She took the last of the cookies from the oven and set the baking sheet on top of the stove. On each cookie she sprinkled red or green sugar, alternating the colors evenly, and pressed the granules down with her fingers. She washed the sticky residue from her hands and, from the window above the sink, looked out at the dark street, how it was punctuated with flickering white lights that moved with the wind.
Every light on the main floor was on. Cliff held his iPod and sang loudly, the lyrics indistinct to her ears so that the song he was listening to was unidentifiable. Max sat on the couch watching the Patriots play, with a bottle of Sam Adams in his hand.
“Cliff! Too loud!” he shouted.
Her husband entered the kitchen and hugged her close. “Smells good.” He pulled away, smacking her rear.
“Hey!” She rolled her eyes at him.
Cliff had gone quiet, draping himself over the back of the couch. His eyes were partially closed, one hand tapping the side of his headphones.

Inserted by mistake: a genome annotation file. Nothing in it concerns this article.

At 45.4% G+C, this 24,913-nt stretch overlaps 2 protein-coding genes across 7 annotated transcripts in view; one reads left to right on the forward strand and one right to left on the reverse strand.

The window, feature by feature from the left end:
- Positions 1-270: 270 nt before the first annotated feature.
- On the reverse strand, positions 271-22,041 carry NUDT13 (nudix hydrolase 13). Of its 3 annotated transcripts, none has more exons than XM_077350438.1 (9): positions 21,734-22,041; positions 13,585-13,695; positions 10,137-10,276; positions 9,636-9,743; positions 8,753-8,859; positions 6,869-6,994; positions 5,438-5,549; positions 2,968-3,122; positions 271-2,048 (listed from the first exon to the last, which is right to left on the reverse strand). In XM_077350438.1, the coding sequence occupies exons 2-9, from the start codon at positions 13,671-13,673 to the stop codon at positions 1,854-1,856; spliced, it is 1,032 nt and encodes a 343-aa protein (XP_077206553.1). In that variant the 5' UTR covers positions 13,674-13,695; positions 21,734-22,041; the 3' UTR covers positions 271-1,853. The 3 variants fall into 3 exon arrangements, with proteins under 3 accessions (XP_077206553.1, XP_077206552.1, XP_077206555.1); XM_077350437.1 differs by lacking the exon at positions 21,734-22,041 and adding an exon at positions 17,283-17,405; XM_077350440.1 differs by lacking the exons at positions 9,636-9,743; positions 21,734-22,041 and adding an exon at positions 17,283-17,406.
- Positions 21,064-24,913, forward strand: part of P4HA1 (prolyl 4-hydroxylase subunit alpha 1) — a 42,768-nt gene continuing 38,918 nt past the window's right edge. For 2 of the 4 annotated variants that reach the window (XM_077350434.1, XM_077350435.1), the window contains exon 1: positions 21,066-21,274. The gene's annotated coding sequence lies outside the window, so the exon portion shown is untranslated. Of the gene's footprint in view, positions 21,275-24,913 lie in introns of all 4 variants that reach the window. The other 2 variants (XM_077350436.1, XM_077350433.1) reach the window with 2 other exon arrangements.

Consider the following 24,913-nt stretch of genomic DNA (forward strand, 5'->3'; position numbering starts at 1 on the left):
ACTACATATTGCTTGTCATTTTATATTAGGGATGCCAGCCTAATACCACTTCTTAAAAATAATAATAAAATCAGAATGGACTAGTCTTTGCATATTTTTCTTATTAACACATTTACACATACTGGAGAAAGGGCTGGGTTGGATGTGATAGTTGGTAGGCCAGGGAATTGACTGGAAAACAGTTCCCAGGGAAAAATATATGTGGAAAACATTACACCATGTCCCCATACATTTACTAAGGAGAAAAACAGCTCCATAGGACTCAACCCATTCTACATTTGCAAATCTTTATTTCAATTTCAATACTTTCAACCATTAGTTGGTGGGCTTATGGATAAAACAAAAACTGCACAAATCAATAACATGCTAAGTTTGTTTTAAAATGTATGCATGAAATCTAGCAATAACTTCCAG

Her husband called to her. “Looks like he’s almost ready for bed. Want me to take him up?”
Their daughter rushed down the stairs, her curls falling delicately around her face. She wore sweats and a t-shirt, and held a thick textbook against her chest. “Wait! We still have to bring Cliff outside to feed the reindeer.”
Her mother pointed to the family room and Olivia went to sit next to her big brother. He roused himself and smiled broadly at her, “O-vilia!”
She pretended to tickle him and he giggled, jumping up to sit next to Max on the couch on the other side of the room. “Brudder boy”, he said.
“Hey, Cliffy, do you know what it’s time for?” Cliff leaned into him, and Max put his muscled arm around his shoulder.
She called them into the kitchen and handed each of them a plastic baggie filled with a mix of Quaker Oats and red glitter.
Her three children pulled on their boots and coats, and stepped gingerly down the icy steps holding their big brother’s hands. She and her husband wiped the frost off the glass, and watched them toss small handfuls of reindeer food over the snowy lawn. Some of it reached far into the yard, and some, thrown awkwardly from Cliff’s grasp, landed at their feet and on their coats.
The baggies empty, the three of them stood huddled together, looking up at the multitude of stars in the sky.
They took their brother’s hands again, and turned to lead him back up the front steps, their hair sparkling with red glitter.